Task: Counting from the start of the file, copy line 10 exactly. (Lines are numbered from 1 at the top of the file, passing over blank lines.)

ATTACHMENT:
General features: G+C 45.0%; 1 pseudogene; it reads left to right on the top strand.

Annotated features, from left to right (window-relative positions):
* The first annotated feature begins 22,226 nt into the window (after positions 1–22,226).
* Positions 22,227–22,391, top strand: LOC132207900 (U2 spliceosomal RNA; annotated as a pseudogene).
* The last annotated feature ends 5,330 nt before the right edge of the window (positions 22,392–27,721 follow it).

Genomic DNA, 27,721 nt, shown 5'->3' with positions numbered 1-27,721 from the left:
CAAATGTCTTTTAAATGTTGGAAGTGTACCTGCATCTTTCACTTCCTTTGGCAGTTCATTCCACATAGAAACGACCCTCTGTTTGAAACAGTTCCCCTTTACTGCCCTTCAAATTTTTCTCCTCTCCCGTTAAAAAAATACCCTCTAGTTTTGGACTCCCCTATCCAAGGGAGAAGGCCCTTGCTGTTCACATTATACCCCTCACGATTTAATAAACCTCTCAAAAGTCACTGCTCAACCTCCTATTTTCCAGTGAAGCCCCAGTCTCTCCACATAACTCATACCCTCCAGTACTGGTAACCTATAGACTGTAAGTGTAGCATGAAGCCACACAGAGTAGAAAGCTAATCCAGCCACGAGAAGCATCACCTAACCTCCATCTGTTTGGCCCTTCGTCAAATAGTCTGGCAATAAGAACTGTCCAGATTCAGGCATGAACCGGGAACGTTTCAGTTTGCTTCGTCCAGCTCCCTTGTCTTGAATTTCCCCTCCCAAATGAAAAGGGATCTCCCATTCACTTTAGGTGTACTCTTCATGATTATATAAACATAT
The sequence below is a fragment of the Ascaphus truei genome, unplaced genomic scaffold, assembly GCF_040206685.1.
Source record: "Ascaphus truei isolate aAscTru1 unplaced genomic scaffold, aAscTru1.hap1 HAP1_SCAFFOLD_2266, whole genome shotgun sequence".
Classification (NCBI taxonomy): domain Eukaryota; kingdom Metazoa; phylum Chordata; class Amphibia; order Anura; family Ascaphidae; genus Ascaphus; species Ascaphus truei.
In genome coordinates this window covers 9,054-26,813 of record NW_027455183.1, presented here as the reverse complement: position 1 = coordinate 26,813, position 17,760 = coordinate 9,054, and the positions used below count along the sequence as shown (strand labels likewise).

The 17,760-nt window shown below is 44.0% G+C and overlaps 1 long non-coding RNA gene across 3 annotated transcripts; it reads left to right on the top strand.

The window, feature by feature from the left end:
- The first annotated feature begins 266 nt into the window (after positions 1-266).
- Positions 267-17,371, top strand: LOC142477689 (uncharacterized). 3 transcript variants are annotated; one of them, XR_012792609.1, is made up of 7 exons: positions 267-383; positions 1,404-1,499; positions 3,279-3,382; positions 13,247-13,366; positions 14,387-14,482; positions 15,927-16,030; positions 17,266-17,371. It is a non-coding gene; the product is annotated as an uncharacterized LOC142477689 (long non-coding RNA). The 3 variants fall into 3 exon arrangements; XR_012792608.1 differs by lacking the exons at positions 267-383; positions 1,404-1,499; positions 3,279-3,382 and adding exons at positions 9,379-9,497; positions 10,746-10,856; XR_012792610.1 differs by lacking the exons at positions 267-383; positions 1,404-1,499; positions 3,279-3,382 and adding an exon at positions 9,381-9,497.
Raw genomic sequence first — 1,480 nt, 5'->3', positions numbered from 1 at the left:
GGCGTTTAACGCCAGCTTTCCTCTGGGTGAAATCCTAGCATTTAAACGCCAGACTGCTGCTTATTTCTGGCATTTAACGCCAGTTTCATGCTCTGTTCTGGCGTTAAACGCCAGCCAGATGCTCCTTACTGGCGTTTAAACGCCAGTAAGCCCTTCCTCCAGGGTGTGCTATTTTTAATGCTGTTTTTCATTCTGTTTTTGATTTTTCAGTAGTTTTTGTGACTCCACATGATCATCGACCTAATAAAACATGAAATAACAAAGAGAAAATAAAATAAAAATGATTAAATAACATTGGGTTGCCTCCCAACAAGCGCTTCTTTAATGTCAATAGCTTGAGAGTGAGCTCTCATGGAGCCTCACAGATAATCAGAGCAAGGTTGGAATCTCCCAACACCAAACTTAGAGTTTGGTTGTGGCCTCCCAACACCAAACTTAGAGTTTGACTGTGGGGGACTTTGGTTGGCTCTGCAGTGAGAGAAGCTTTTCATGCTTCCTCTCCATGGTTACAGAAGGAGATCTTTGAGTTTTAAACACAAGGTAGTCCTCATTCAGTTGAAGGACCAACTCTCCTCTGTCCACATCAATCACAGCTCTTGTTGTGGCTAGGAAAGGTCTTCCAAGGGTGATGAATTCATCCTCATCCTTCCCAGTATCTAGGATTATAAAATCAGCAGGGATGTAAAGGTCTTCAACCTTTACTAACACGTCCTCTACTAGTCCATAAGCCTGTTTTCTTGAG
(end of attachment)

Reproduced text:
Classification (NCBI taxonomy): domain Eukaryota; kingdom Metazoa; phylum Chordata; class Amphibia; order Anura; family Ascaphidae; genus Ascaphus; species Ascaphus truei.